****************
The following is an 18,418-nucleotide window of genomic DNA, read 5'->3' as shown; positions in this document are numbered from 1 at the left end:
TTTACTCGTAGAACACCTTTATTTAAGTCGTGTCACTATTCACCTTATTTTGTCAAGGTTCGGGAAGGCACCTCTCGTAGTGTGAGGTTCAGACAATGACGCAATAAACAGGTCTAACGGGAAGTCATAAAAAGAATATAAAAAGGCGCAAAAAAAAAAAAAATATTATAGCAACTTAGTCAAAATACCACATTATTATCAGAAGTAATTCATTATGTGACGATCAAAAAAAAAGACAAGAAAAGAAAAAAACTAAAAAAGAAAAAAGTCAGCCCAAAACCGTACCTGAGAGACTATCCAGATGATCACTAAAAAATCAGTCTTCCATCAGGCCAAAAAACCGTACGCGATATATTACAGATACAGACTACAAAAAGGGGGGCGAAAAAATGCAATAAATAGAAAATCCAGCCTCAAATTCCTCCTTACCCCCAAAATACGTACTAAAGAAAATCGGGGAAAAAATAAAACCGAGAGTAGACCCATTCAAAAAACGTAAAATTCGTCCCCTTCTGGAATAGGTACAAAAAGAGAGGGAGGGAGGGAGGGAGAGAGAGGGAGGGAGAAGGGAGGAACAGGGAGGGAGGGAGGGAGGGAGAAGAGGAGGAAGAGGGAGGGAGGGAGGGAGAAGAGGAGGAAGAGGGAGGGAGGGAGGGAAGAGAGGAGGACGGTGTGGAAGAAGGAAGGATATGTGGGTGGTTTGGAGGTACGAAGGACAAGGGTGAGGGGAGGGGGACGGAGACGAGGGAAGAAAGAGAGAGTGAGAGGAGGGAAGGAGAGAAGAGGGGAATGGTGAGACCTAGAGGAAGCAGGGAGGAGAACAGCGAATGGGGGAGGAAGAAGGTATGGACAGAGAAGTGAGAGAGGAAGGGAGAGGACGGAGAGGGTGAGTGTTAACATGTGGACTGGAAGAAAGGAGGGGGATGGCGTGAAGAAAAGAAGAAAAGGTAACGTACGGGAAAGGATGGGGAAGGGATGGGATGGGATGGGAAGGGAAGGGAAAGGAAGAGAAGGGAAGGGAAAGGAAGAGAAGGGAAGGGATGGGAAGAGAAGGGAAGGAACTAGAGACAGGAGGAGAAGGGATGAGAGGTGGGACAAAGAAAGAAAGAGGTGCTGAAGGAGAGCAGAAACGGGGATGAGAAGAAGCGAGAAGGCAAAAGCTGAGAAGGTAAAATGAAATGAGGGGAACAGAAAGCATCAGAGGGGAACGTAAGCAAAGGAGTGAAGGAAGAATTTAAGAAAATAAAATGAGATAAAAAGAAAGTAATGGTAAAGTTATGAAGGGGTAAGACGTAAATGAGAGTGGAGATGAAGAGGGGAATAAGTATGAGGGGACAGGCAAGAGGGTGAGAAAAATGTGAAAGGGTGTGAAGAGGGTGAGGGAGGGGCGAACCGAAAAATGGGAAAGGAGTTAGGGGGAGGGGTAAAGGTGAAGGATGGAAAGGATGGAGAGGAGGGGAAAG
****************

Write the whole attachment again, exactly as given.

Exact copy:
The following is an 18,418-nucleotide window of genomic DNA, read 5'->3' as shown; positions in this document are numbered from 1 at the left end:
TTTACTCGTAGAACACCTTTATTTAAGTCGTGTCACTATTCACCTTATTTTGTCAAGGTTCGGGAAGGCACCTCTCGTAGTGTGAGGTTCAGACAATGACGCAATAAACAGGTCTAACGGGAAGTCATAAAAAGAATATAAAAAGGCGCAAAAAAAAAAAAAATATTATAGCAACTTAGTCAAAATACCACATTATTATCAGAAGTAATTCATTATGTGACGATCAAAAAAAAAGACAAGAAAAGAAAAAAACTAAAAAAGAAAAAAGTCAGCCCAAAACCGTACCTGAGAGACTATCCAGATGATCACTAAAAAATCAGTCTTCCATCAGGCCAAAAAACCGTACGCGATATATTACAGATACAGACTACAAAAAGGGGGGCGAAAAAATGCAATAAATAGAAAATCCAGCCTCAAATTCCTCCTTACCCCCAAAATACGTACTAAAGAAAATCGGGGAAAAAATAAAACCGAGAGTAGACCCATTCAAAAAACGTAAAATTCGTCCCCTTCTGGAATAGGTACAAAAAGAGAGGGAGGGAGGGAGGGAGAGAGAGGGAGGGAGAAGGGAGGAACAGGGAGGGAGGGAGGGAGGGAGAAGAGGAGGAAGAGGGAGGGAGGGAGGGAGAAGAGGAGGAAGAGGGAGGGAGGGAGGGAAGAGAGGAGGACGGTGTGGAAGAAGGAAGGATATGTGGGTGGTTTGGAGGTACGAAGGACAAGGGTGAGGGGAGGGGGACGGAGACGAGGGAAGAAAGAGAGAGTGAGAGGAGGGAAGGAGAGAAGAGGGGAATGGTGAGACCTAGAGGAAGCAGGGAGGAGAACAGCGAATGGGGGAGGAAGAAGGTATGGACAGAGAAGTGAGAGAGGAAGGGAGAGGACGGAGAGGGTGAGTGTTAACATGTGGACTGGAAGAAAGGAGGGGGATGGCGTGAAGAAAAGAAGAAAAGGTAACGTACGGGAAAGGATGGGGAAGGGATGGGATGGGATGGGAAGGGAAGGGAAAGGAAGAGAAGGGAAGGGAAAGGAAGAGAAGGGAAGGGATGGGAAGAGAAGGGAAGGAACTAGAGACAGGAGGAGAAGGGATGAGAGGTGGGACAAAGAAAGAAAGAGGTGCTGAAGGAGAGCAGAAACGGGGATGAGAAGAAGCGAGAAGGCAAAAGCTGAGAAGGTAAAATGAAATGAGGGGAACAGAAAGCATCAGAGGGGAACGTAAGCAAAGGAGTGAAGGAAGAATTTAAGAAAATAAAATGAGATAAAAAGAAAGTAATGGTAAAGTTATGAAGGGGTAAGACGTAAATGAGAGTGGAGATGAAGAGGGGAATAAGTATGAGGGGACAGGCAAGAGGGTGAGAAAAATGTGAAAGGGTGTGAAGAGGGTGAGGGAGGGGCGAACCGAAAAATGGGAAAGGAGTTAGGGGGAGGGGTAAAGGTGAAGGATGGAAAGGATGGAGAGGAGGGGAAAG